5 ways to keep your kids learning and entertained while schools are closed (1)

5 ways to keep your kids learning and entertained while schools are closed

With schools closing until after Easter, parents are already wondering how they’re going to keep their children busy during the long break. Here are some ideas for keeping them entertained and learning.

 

1. Read it to me

Improve their reading skills with Bolo, a free app that works offline (no data or wifi needed once it’s downloaded). Targeted at primary grade children, Bolo is available in English and uses Google’s speech recognition and text-to-speech technology, to serve as a personalised reading tutor for kids. It encourages them to read out loud and then provides individual, customised feedback to help improve their reading capabilities.

 

2. Ask me anything

The Google Assistant is a very useful tool, and it likes to have fun as much as the next virtual assistant does. Just ask it to tell you a joke (it’s the uncontested champion of bad dad jokes) or play a game – even kids who can’t read can talk, and get hours of fun and giggles. You can see a list of ideas here.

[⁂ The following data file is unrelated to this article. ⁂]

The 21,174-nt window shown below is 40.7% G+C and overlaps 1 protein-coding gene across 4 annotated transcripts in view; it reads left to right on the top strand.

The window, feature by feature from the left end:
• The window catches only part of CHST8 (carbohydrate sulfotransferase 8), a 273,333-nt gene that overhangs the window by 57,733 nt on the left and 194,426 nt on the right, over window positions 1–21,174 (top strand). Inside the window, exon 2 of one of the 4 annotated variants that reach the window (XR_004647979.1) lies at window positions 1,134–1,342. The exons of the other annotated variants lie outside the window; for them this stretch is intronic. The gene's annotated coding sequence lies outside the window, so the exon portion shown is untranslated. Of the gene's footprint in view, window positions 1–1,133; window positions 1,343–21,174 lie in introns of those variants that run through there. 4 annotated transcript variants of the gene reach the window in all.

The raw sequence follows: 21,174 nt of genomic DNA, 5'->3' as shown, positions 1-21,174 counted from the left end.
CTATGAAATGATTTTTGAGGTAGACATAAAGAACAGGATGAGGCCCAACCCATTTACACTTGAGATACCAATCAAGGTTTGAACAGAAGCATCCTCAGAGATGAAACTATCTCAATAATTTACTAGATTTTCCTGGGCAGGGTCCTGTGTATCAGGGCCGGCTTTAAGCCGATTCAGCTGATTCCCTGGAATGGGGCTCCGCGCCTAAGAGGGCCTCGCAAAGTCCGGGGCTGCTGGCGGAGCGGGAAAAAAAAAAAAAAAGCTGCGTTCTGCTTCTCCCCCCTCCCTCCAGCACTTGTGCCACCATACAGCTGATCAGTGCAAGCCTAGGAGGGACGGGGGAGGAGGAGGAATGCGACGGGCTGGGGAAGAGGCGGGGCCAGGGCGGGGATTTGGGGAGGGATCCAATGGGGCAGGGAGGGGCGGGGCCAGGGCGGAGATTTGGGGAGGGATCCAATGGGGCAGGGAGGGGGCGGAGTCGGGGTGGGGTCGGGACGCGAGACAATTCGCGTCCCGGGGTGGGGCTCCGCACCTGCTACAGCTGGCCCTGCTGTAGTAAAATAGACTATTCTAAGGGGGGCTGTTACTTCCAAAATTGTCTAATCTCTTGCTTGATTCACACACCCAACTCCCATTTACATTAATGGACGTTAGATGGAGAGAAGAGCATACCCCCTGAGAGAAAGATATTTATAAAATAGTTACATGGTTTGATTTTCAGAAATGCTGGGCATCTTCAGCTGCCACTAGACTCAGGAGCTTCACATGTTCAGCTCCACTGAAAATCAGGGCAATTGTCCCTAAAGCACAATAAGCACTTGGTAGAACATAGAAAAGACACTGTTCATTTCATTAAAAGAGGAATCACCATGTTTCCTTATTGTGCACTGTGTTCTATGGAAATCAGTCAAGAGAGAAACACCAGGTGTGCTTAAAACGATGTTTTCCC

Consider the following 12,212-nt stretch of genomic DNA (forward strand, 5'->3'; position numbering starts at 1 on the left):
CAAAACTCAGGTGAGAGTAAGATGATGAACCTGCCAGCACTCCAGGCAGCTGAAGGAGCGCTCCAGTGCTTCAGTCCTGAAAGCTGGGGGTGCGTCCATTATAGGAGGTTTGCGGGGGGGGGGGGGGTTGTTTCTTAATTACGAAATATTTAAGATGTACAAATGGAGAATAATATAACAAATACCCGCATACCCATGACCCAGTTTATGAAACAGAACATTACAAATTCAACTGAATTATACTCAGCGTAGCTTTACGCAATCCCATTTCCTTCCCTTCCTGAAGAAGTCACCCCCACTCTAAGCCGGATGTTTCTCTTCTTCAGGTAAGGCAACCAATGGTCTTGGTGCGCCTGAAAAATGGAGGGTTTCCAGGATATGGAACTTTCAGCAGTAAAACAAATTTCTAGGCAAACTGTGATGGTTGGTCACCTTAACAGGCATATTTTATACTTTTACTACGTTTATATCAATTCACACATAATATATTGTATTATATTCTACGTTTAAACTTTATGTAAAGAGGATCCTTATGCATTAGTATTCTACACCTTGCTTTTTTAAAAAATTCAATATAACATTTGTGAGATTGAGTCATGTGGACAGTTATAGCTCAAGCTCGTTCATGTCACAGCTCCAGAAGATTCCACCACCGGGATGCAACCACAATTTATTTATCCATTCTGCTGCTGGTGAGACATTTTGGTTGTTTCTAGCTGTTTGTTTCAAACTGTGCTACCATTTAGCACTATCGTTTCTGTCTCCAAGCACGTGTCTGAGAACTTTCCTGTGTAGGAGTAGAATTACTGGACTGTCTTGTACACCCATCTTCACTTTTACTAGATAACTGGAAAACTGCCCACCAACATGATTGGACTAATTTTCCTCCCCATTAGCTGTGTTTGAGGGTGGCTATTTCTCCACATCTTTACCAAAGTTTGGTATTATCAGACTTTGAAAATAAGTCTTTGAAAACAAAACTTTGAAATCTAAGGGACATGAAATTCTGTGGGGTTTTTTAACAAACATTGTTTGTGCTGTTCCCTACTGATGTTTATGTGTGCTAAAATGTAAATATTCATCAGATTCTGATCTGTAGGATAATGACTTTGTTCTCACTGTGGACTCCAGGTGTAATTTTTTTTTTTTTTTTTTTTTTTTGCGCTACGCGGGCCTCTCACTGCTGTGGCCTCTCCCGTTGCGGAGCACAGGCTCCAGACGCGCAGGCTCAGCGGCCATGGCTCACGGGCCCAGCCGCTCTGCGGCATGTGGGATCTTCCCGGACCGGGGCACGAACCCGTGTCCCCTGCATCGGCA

3. Explore the world

YouTube Kids was created to help kids safely and simply explore the online video world through youtube. It includes curated selections of content, parental control features, filtering of videos deemed inappropriate and all of your kids’ favourites.

 

4. Play games

Google Play has a collection of games that are suited to the whole family – from colouring in to educational games, there’s something for everyone. It makes recommendations based on your recent activity, so as you use it more often it’ll give you more tailored suggestions for new games you might enjoy.

 

5. Translate me

Google Translate can help your kids improve their second language, or even learn a new one if they’re so inclined. It can translate from or to Afrikaans, English, Sesotho, Shona, isiXhosa, isiZulu and another 8 African languages as well as a host of languages from other parts of the world. To get something translated, you can speak, write, type a phrase, or aim your camera at any written text to get an instant translation.

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